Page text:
Videos of cats doing funny things or aping human characteristics have become a defining feature of the Internet and a daily item in many people’s digital feeds. According to online video industry data provider, Tubular Insights, by 2014 there were about 2m cat videos on YouTube, which in total had been watched 25bn times. An average cat video could be expected to be viewed 12,000 times.
Cat videos reach their intended audience via a variety of media platforms, from services, such as Snapchat and Instagram, that provide short clips, to broader social media sites such as Facebook and user-generated content platforms such as YouTube.
Animals being filmed doing funny things is not a new phenomenon. America’s Funniest Home Videos, a TV series that began in 1989 and was syndicated globally, would regularly feature sections on animals doing funny things in front of home video cameras.
The Internet is made of cats
At the time of writing, YouTube returns around 93m results for cat videos—and the existence of a whole festival devoted to online cat videos suggests that the market is not insignificant. As an economist waiting for their econometric code to finish running or for the ink to dry on their latest algebraic derivation, one might wonder why cat videos become so popular (see the box).
There are potentially some psychological reasons for cats’ popularity on the Internet. While there are always exceptions, cats are generally perceived to be athletic acrobats, with a personality that is inquisitive, independent and somewhat unpredictable. Although many people may prefer dogs or pandas, these combined traits—for the average viewer—may give cats the edge over other animals.
Cats also ‘travel’ well. They are common household pets in most continents, particularly those with large Internet penetration (North America, Europe and Asia). This commonality means that cat videos do not face some of the barriers that other cultural content does, and may therefore transfer more easily across geographic borders.
Watching cat behaviour may be beneficial to our subjective wellbeing: a recent study shows that viewing cat videos boosts energy and positive emotions, while reducing anxiety.1
Source: 1 Myrick, J.G. (2015), ‘Emotion regulation, procrastination, and watching cat videos online: Who watches Internet cats, why, and to what effect?’, Computers in Human Behavior, 52, November, pp. 168–176.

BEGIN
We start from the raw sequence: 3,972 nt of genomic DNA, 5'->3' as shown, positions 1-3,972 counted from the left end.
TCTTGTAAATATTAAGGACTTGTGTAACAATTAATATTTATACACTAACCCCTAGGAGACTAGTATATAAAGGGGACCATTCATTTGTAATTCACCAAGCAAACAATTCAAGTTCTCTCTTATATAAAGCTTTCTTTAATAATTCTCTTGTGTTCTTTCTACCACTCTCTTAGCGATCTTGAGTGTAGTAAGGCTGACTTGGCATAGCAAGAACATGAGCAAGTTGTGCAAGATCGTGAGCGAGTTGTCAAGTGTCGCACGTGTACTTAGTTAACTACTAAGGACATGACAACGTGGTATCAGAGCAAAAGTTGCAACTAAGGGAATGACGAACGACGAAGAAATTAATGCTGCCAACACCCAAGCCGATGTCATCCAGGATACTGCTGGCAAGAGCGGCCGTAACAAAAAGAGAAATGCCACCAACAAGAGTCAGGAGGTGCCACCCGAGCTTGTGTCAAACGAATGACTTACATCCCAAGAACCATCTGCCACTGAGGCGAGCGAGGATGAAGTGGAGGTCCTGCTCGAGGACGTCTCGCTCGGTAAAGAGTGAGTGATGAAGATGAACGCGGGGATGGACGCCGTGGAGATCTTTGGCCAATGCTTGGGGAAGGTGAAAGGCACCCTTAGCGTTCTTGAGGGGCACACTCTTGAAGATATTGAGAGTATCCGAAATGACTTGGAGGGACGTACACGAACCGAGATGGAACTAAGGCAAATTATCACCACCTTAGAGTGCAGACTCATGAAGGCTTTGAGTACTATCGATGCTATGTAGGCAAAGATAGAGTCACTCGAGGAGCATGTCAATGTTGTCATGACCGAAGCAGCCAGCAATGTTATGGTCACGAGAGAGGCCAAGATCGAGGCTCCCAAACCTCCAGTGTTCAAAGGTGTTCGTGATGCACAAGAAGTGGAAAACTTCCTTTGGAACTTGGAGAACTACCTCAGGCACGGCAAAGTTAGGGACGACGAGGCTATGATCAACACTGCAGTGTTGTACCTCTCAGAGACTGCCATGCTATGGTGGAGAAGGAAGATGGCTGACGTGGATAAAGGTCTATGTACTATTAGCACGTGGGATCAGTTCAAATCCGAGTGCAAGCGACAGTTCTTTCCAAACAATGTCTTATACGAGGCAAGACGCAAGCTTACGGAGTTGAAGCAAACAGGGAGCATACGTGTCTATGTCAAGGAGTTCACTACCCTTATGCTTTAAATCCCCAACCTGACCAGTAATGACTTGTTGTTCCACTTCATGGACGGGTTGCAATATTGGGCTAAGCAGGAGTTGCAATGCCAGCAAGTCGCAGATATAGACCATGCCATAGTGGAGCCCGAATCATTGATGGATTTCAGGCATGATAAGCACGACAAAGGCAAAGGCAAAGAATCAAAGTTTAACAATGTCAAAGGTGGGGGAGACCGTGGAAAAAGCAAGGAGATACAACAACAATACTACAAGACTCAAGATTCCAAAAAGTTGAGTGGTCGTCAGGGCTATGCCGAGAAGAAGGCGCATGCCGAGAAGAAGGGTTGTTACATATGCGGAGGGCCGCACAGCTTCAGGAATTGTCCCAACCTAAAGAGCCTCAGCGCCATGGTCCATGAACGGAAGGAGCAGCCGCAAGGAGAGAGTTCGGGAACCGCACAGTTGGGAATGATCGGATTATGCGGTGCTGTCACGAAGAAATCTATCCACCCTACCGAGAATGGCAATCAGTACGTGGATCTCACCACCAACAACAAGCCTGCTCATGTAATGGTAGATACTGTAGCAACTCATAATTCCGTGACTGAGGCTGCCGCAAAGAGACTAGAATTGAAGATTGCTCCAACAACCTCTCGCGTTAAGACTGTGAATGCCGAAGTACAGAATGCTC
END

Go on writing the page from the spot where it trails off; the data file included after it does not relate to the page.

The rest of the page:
Creators of successful cat videos are incentivised to produce content—from the feedback they get from their fans, the intrinsic creative reward, and the different revenue streams that may result. Some video-sharing platforms allocate a share of the associated advertising, within or surrounding the video, to content creators. In addition, many content creators monetise their efforts through related merchandising and book sales.
Two technology-related developments have enabled this somewhat unlikely market to exist.
Cheaper production and distribution
First, compared with more traditional forms of media, such as TV and film, the availability of low-cost computing and video-sharing platforms has lowered the costs of content production and distribution for certain applications, including cat videos. It is now possible for anyone with a suitably expressive cat, a smartphone and a computer to produce a short video to test whether their cat is worthy of Internet fame.
Not only is production less expensive, but distribution has also been made much cheaper and easier through the use of advertising-funded platforms. Content creators can use these to upload content for free, and users can watch content for free in return for watching adverts. Instead of paying for a narrower set of curated content, consumers now have access to a much wider range of user-generated content funded by advertising revenue.
In particular, the information generated about who is watching cat videos enables content creators to prove to advertisers the value of their specific audience. If fans of Grumpy Cat are known to be single professionals interested in dating then advertising can be targeted to that group, making it more likely to be successful and hence worth more than if it were untargeted. Knowing the make-up of the audience in this way also makes it easier to sell merchandising and obtain future book deals, in a way that is not possible when the advertiser does not know who their marketing is aimed at and has to pay for more adverts in order to get the same number of click-throughs.
The second enabler has been the matching function provided by online platforms. Traditional forms of media typically provided curated content, whereby TV broadcasters and film distributors would select what they thought consumers would like to see. They would gauge their success by how many people watched a particular programme or film, but it was hard to judge how successful that was given that there was nothing to measure it against—the counterfactual of providing different content was normally not observed.
The rise of matching algorithms means that consumers can now search for and find content that matches their interests and tastes much more specifically. Search boxes, shared content and algorithmically derived recommendations allow consumers to find and explore very specific genres, which would not have been possible for TV or film previously.